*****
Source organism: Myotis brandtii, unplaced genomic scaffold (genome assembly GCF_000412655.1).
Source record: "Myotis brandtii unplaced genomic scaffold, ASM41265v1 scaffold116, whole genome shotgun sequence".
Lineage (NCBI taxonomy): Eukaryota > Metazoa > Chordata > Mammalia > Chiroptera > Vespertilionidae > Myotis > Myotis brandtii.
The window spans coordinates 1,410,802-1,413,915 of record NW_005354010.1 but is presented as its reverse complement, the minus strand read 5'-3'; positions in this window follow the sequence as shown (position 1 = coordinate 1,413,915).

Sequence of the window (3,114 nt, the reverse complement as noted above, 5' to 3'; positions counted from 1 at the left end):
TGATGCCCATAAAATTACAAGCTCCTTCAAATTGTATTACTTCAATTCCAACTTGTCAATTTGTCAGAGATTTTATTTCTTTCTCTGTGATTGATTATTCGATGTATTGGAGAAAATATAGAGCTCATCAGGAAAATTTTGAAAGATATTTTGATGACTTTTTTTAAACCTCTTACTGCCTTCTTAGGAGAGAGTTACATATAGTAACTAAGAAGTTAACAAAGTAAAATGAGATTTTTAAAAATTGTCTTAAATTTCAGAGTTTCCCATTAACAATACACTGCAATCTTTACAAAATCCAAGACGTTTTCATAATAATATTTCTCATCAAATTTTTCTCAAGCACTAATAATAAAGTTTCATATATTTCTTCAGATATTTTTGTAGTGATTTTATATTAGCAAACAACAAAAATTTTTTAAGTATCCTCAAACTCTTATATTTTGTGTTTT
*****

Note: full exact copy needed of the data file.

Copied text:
Source organism: Myotis brandtii, unplaced genomic scaffold (genome assembly GCF_000412655.1).
Source record: "Myotis brandtii unplaced genomic scaffold, ASM41265v1 scaffold116, whole genome shotgun sequence".
Lineage (NCBI taxonomy): Eukaryota > Metazoa > Chordata > Mammalia > Chiroptera > Vespertilionidae > Myotis > Myotis brandtii.
The window spans coordinates 1,410,802-1,413,915 of record NW_005354010.1 but is presented as its reverse complement, the minus strand read 5'-3'; positions in this window follow the sequence as shown (position 1 = coordinate 1,413,915).

Sequence of the window (3,114 nt, the reverse complement as noted above, 5' to 3'; positions counted from 1 at the left end):
TGATGCCCATAAAATTACAAGCTCCTTCAAATTGTATTACTTCAATTCCAACTTGTCAATTTGTCAGAGATTTTATTTCTTTCTCTGTGATTGATTATTCGATGTATTGGAGAAAATATAGAGCTCATCAGGAAAATTTTGAAAGATATTTTGATGACTTTTTTTAAACCTCTTACTGCCTTCTTAGGAGAGAGTTACATATAGTAACTAAGAAGTTAACAAAGTAAAATGAGATTTTTAAAAATTGTCTTAAATTTCAGAGTTTCCCATTAACAATACACTGCAATCTTTACAAAATCCAAGACGTTTTCATAATAATATTTCTCATCAAATTTTTCTCAAGCACTAATAATAAAGTTTCATATATTTCTTCAGATATTTTTGTAGTGATTTTATATTAGCAAACAACAAAAATTTTTTAAGTATCCTCAAACTCTTATATTTTGTGTTTT